I recently stayed at the Boston Copley Place for three nights and had a few thoughts, some negative, some positive. I had to book through a conference, and called the hotel to try to get it to show up in my upcoming reservations. They were very unhelpful (in fact they said they couldn't do so) until I finally wrote to the assistant general manager who did so, but at the same time said she 'could not do this for any further reservations'. Since I wasn't planning any future reservations I thought the statement and tone was odd. But it did get put on my reservations, which was good since I had to give a talk even before official check-in.
By contrast, the desk associate who checked me in early could not have been nicer and more welcoming in terms of Platinum membership.
The Executive Lounge is closed for food on weekends. They gave me two coupons for $10 at Starbucks but that was not at all the same, especially since M-F they not only have breakfast but hors d'oeuvres and desserts at night.
One interesting feature is that the Exec Lounge is completely blocked off from those not staying on Exec Lounge floors -- you need to insert your key card into the elevator, and there are two different banks of elevators. One goes to 1-27 (non-elite), and the other to 28 and above (the Executive Lounge is on 28). There was a lot to be said for this setup, as you didn't have to sign in or anything. But when I took two colleagues to breakfast one morning, we all had to go all the way down to change elevators to go up to 28 again.
The rooms are fairly small but the views of my beloved Boston are spectacular from the higher floors.
My only worry now is that my points/nights haven't been posted yet (as seems to happen frequently to me) even though I checked out Sunday morning.
Since dining venues were reduced to Champions and Starbucks, the Copley seems less a full-service hotel that it once was. The new Fact Sheet mentions a Connexion Lounge, where is it, what's it like and how's the food?
I agree, TJC. I made several visits to Legal Seafoods at the far end of the hotel/Hynes Convention Center complex, because Champions was far too loud (and limited in its food selection). Then Saturday night I went with other conference members to a spectacular Italian dinner in the North End at Il Fiore, which consisted of antipasti, gombolotti alla Vodka and lots of wine. It was best North End Italian!!!
I think the Connexion lounge was just a place with chairs and sofas near Champions. I noticed every day that lots of people were congregated there, but I didn't sea any food or other inducements to check further. I suspect people were mostly using it to watch the large screen TV for sports or the hotel's wireless connections in free spots.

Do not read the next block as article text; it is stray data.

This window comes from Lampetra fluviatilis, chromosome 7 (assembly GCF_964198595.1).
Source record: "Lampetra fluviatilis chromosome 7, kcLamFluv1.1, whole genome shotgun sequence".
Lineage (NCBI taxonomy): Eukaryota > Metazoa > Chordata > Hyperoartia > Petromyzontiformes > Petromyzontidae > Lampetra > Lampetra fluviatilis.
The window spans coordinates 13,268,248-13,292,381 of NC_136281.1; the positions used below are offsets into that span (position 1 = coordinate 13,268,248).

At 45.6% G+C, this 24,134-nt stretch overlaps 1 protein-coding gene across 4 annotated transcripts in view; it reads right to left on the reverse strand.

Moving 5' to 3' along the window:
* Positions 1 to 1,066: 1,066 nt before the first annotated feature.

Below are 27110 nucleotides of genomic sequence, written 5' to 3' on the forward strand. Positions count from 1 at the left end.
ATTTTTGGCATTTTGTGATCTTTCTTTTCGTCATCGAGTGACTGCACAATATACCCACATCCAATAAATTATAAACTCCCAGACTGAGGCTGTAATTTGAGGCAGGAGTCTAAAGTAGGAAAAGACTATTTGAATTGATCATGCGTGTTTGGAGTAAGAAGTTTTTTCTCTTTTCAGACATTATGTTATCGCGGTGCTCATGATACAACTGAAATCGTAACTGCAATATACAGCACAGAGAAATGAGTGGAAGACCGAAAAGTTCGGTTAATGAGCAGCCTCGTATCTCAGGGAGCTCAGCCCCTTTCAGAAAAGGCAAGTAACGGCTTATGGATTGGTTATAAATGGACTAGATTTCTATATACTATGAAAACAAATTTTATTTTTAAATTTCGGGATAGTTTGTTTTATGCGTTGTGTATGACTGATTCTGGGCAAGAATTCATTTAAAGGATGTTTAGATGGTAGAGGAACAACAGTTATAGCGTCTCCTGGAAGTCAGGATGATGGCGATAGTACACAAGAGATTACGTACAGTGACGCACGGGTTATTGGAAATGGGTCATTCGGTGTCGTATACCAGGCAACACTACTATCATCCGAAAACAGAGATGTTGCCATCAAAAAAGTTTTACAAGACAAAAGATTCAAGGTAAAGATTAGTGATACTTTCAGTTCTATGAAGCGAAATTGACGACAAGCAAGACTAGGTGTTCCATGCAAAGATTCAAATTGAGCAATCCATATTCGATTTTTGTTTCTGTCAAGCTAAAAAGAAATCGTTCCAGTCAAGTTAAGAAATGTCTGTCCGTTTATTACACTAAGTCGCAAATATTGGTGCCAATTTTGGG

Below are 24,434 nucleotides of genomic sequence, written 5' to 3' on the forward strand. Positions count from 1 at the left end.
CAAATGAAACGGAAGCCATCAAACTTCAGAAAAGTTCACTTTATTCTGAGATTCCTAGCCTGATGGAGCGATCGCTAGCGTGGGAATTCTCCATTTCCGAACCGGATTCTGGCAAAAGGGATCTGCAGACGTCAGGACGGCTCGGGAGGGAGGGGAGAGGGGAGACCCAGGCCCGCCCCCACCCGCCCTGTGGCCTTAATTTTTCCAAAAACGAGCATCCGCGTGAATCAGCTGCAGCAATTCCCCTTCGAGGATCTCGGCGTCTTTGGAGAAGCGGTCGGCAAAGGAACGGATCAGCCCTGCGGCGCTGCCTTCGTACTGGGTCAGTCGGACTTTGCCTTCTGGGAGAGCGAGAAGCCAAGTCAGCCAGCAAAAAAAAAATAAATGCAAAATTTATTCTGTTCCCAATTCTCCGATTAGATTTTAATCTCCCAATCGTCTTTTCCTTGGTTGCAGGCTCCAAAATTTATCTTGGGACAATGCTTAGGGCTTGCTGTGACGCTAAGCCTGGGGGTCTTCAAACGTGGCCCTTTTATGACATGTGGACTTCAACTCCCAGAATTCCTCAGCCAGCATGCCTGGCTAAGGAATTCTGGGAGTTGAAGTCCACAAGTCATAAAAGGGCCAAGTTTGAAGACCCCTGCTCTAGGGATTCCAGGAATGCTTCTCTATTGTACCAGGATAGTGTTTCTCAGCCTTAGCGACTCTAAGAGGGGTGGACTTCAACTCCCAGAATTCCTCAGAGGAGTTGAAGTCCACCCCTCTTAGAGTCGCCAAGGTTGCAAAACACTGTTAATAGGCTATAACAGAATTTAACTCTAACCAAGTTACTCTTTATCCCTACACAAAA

I was at the Boston Copley Place last week. I noticed that there was a convention there -- maybe you were part of that?
I stayed on the 28th floor, which was the same level as the executive lounge. Many views were spectacular, but I was on the backside (away from the Charles River), so the view from my room was nice, but not spectacular. I thought the executive lounge was good, but not superb. My room was also average size and otherwise nothing special.
My experience with the front desk was a little different than yours. No upgrades available for me, which was not a big deal. Then there was a minor mix-up on my understanding of the room, but when I asked them about it they were uppity and did not seem to want to listen to me. I had to explain it to them three times before they dropped their attitude and stopped to actually listen to what I was saying, and then they understood. Again, not a big deal and it all worked out in the end. Each night I walked by the front desk, there were several people in line waiting to check in, and one evening there were at least a half-dozen. I'm not sure how others feel about this, but after I've been traveling all day, waiting in line to check in at the airport, waiting for my bag, waiting for the rental car, or the subway, the last thing I want to do is to wait to check in. This to me is inexcusable since it is easily solved by placing the customer first and hiring a few more people for the front desk.
As far as food goes, there isn't much in the hotel, but the Back Bay area is filled with great choices, many of which are within walking distance. There is indeed a lot of foot traffic by the lounge, because the Copley Place mall is contiguous with the hotel, and you have a lot of mall traffic and people walking from the T station through the walkways. I did eat in Champions, and I thought the food wasn't bad for bar food.
On the positive side, the fitness center was very nice (one of the best I've seen), and it's very easy to go for a run along the Charles River from the hotel. It's also very close to the Back Bay T and rail center.
The last time I was in this hotel was in 1998, and I wasn't staying in it.
But what I do have to add to the conversation is that I did book a convention in Atlanta this May. I put my Marriott rewards number in the comments, and it did show up in my upcoming reservations, so I don't think this is something difficult for them.
I'm told only one concierge lounge is open on the weekends in Canada and the US, and that's at the Marriott River Cree resort outside Edmonton. However, it is attached to a casino and often torrents of tobacco smoke come from the casino to the main lobby and out the front door. By "torrents" I mean the strongest breeze I've ever felt coming out of a hotel.
At the Los Angeles Airport Marriott, the air sucks in from themain entrance and blows the tobacco smoke from outside into the Champs lounge (This LAX hotel is the only Champs lounge I've been in - unimpressed)